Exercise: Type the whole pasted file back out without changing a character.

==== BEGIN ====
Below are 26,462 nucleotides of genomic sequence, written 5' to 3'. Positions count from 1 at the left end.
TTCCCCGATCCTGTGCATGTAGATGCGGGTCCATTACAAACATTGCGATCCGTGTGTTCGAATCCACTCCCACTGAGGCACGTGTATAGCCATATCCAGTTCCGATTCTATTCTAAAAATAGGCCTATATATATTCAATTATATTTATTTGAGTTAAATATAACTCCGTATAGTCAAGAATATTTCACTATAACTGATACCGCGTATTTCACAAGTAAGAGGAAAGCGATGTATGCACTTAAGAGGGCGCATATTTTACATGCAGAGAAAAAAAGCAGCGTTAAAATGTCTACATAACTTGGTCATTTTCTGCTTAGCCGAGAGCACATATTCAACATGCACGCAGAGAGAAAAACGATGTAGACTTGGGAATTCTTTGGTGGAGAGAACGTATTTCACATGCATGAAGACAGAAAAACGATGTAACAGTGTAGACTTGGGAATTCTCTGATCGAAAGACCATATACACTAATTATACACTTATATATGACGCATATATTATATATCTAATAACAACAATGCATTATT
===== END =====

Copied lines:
Below are 26,462 nucleotides of genomic sequence, written 5' to 3'. Positions count from 1 at the left end.
TTCCCCGATCCTGTGCATGTAGATGCGGGTCCATTACAAACATTGCGATCCGTGTGTTCGAATCCACTCCCACTGAGGCACGTGTATAGCCATATCCAGTTCCGATTCTATTCTAAAAATAGGCCTATATATATTCAATTATATTTATTTGAGTTAAATATAACTCCGTATAGTCAAGAATATTTCACTATAACTGATACCGCGTATTTCACAAGTAAGAGGAAAGCGATGTATGCACTTAAGAGGGCGCATATTTTACATGCAGAGAAAAAAAGCAGCGTTAAAATGTCTACATAACTTGGTCATTTTCTGCTTAGCCGAGAGCACATATTCAACATGCACGCAGAGAGAAAAACGATGTAGACTTGGGAATTCTTTGGTGGAGAGAACGTATTTCACATGCATGAAGACAGAAAAACGATGTAACAGTGTAGACTTGGGAATTCTCTGATCGAAAGACCATATACACTAATTATACACTTATATATGACGCATATATTATATATCTAATAACAACAATGCATTATT